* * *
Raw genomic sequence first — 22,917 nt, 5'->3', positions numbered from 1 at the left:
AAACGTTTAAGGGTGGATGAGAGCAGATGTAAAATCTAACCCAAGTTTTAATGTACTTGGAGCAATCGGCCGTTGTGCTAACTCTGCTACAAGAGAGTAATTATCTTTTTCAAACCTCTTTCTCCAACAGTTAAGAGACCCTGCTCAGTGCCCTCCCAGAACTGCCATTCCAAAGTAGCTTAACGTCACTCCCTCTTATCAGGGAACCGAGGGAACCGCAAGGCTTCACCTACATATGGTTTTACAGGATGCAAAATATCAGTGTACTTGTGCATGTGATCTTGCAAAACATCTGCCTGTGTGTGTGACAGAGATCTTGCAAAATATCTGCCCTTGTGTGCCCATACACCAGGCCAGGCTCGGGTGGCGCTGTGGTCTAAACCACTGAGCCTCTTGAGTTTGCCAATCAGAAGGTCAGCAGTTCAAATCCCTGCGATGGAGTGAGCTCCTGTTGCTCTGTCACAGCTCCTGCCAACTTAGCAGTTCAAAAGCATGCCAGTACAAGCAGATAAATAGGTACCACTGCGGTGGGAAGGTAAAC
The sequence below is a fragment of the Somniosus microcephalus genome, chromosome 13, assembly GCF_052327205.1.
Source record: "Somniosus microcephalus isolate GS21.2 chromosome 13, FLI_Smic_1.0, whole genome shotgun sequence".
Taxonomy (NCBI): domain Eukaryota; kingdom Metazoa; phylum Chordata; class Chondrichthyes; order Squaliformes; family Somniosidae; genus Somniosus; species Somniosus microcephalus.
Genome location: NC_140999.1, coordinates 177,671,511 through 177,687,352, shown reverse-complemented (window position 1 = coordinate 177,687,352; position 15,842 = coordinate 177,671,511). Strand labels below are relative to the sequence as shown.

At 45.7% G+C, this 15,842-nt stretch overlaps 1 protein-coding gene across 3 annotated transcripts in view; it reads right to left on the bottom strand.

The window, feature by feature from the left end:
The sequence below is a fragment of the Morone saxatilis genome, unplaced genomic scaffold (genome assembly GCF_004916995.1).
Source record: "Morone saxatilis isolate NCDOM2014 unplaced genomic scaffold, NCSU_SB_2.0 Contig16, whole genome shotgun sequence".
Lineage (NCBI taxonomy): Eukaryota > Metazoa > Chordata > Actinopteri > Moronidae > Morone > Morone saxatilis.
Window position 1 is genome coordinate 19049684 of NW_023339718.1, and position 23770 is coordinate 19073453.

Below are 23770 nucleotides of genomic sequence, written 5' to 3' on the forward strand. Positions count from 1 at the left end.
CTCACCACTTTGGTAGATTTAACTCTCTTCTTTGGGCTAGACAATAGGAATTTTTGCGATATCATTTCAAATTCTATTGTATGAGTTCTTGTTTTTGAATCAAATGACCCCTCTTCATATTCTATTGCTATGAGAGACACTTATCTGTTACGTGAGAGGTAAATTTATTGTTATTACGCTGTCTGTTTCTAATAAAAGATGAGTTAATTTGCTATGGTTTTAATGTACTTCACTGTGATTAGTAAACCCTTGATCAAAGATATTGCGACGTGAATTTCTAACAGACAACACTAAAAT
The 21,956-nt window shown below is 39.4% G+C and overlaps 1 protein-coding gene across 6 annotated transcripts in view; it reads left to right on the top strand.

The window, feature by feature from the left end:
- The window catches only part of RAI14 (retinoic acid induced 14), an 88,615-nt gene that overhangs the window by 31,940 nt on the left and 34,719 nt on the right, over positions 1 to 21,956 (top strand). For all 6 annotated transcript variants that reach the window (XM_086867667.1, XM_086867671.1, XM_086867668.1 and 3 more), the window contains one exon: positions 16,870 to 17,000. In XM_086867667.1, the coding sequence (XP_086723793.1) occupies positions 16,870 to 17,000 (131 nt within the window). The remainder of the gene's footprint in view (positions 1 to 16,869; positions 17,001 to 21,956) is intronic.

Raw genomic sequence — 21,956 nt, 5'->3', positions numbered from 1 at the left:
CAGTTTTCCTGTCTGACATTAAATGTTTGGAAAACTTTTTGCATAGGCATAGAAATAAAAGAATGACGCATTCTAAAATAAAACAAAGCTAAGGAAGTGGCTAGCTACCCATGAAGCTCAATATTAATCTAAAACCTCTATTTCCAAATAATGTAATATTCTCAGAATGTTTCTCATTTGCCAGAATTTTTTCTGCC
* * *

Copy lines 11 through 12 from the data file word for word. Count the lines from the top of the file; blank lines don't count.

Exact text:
Lineage (NCBI taxonomy): Eukaryota > Metazoa > Chordata > Actinopteri > Moronidae > Morone > Morone saxatilis.
Window position 1 is genome coordinate 19049684 of NW_023339718.1, and position 23770 is coordinate 19073453.